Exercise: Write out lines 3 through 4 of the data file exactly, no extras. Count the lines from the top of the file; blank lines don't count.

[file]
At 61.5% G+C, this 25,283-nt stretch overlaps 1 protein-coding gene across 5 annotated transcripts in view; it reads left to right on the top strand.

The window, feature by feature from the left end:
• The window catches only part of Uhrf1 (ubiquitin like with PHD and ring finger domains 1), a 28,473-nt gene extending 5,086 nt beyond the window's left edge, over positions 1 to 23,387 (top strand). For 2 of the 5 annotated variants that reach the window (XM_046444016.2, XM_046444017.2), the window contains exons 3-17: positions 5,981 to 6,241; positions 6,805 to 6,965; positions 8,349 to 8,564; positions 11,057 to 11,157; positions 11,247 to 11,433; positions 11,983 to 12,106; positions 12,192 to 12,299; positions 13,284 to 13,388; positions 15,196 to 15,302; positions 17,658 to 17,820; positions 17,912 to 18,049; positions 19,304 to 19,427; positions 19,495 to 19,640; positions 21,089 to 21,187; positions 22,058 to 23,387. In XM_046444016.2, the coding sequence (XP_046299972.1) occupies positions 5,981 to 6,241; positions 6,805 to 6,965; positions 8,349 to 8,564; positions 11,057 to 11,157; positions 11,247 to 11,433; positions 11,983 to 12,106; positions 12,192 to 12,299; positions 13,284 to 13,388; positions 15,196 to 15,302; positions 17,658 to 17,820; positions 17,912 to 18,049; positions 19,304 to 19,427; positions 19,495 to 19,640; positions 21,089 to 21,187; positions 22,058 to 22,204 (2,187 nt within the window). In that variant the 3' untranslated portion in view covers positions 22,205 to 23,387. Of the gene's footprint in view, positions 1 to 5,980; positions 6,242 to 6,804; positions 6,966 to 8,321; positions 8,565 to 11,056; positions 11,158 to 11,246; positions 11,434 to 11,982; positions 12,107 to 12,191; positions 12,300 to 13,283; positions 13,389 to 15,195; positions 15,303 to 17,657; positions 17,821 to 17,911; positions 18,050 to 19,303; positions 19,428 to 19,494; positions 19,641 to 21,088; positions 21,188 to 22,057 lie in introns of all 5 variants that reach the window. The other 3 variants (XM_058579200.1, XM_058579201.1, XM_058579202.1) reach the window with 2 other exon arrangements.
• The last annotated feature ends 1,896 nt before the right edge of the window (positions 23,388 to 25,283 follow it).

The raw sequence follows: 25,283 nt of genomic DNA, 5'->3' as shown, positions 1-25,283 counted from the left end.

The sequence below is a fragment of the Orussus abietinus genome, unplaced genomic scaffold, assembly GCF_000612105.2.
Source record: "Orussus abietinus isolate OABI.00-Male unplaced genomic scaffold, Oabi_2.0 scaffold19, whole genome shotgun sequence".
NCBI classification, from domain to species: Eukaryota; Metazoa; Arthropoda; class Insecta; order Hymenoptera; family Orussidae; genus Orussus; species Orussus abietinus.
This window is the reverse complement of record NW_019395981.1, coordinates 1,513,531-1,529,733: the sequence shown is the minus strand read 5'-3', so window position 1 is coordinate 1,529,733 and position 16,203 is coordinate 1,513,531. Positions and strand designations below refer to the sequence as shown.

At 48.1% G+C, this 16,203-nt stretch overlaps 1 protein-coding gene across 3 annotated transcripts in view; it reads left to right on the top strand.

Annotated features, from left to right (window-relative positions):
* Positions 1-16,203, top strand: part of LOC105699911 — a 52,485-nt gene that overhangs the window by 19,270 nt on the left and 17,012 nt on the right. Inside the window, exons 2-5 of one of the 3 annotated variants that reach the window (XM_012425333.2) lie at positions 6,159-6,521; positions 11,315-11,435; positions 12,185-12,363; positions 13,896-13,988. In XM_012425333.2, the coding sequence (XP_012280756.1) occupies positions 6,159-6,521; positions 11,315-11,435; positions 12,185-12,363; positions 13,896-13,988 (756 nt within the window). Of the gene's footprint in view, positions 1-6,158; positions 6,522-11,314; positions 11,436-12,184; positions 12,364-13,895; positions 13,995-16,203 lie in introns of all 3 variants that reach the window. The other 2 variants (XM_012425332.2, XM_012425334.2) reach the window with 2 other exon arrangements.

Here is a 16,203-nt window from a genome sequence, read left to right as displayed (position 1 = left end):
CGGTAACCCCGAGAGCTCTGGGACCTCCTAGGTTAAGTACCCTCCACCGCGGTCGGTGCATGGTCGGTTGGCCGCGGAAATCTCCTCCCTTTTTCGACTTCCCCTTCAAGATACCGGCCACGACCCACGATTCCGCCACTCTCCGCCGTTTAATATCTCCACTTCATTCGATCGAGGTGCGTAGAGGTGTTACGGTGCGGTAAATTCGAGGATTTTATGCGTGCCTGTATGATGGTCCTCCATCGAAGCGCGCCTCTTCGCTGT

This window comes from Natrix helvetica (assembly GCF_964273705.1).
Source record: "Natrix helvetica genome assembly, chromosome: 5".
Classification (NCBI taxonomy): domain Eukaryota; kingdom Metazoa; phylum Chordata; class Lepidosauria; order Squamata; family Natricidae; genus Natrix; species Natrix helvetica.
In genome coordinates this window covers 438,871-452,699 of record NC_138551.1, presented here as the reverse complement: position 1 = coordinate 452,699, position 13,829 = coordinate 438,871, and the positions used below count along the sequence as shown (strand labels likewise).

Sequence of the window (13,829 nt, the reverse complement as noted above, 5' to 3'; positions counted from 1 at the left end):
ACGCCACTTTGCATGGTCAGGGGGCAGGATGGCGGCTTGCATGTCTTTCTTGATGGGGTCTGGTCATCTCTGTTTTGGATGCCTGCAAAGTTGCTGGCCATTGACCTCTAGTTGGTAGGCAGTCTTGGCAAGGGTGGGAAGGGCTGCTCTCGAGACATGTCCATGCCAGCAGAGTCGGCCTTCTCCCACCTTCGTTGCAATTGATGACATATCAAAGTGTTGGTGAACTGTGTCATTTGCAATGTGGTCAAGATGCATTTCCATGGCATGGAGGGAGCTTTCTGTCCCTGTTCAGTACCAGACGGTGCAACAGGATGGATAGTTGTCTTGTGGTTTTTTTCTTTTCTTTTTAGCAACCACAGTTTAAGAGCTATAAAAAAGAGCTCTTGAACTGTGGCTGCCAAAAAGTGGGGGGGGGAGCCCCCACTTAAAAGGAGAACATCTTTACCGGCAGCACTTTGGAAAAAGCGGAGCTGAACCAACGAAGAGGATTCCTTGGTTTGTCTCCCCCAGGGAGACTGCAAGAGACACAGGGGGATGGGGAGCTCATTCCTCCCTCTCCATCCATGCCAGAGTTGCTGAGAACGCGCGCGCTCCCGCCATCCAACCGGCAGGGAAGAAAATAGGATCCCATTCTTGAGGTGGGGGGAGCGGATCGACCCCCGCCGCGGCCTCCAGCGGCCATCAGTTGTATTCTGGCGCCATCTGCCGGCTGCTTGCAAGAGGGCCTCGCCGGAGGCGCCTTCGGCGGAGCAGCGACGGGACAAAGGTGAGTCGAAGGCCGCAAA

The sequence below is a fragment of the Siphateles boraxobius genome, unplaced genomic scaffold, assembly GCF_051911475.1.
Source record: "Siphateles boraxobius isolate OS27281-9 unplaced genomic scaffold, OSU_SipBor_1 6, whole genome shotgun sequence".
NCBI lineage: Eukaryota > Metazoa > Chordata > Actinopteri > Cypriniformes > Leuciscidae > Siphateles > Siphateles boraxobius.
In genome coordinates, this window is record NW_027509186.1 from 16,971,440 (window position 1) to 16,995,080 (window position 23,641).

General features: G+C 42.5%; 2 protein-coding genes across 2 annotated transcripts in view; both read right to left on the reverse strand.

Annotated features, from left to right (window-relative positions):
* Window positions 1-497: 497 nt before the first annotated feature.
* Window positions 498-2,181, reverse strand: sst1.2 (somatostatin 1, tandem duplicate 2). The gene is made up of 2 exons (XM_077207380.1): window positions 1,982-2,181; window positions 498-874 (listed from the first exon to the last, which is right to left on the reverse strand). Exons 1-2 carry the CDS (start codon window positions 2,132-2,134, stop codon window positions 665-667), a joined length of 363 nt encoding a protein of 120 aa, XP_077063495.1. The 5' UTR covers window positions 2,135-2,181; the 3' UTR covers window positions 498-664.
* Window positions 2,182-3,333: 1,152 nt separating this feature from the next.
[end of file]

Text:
• The window catches only part of Uhrf1 (ubiquitin like with PHD and ring finger domains 1), a 28,473-nt gene extending 5,086 nt beyond the window's left edge, over positions 1 to 23,387 (top strand). For 2 of the 5 annotated variants that reach the window (XM_046444016.2, XM_046444017.2), the window contains exons 3-17: positions 5,981 to 6,241; positions 6,805 to 6,965; positions 8,349 to 8,564; positions 11,057 to 11,157; positions 11,247 to 11,433; positions 11,983 to 12,106; positions 12,192 to 12,299; positions 13,284 to 13,388; positions 15,196 to 15,302; positions 17,658 to 17,820; positions 17,912 to 18,049; positions 19,304 to 19,427; positions 19,495 to 19,640; positions 21,089 to 21,187; positions 22,058 to 23,387. In XM_046444016.2, the coding sequence (XP_046299972.1) occupies positions 5,981 to 6,241; positions 6,805 to 6,965; positions 8,349 to 8,564; positions 11,057 to 11,157; positions 11,247 to 11,433; positions 11,983 to 12,106; positions 12,192 to 12,299; positions 13,284 to 13,388; positions 15,196 to 15,302; positions 17,658 to 17,820; positions 17,912 to 18,049; positions 19,304 to 19,427; positions 19,495 to 19,640; positions 21,089 to 21,187; positions 22,058 to 22,204 (2,187 nt within the window). In that variant the 3' untranslated portion in view covers positions 22,205 to 23,387. Of the gene's footprint in view, positions 1 to 5,980; positions 6,242 to 6,804; positions 6,966 to 8,321; positions 8,565 to 11,056; positions 11,158 to 11,246; positions 11,434 to 11,982; positions 12,107 to 12,191; positions 12,300 to 13,283; positions 13,389 to 15,195; positions 15,303 to 17,657; positions 17,821 to 17,911; positions 18,050 to 19,303; positions 19,428 to 19,494; positions 19,641 to 21,088; positions 21,188 to 22,057 lie in introns of all 5 variants that reach the window. The other 3 variants (XM_058579200.1, XM_058579201.1, XM_058579202.1) reach the window with 2 other exon arrangements.
• The last annotated feature ends 1,896 nt before the right edge of the window (positions 23,388 to 25,283 follow it).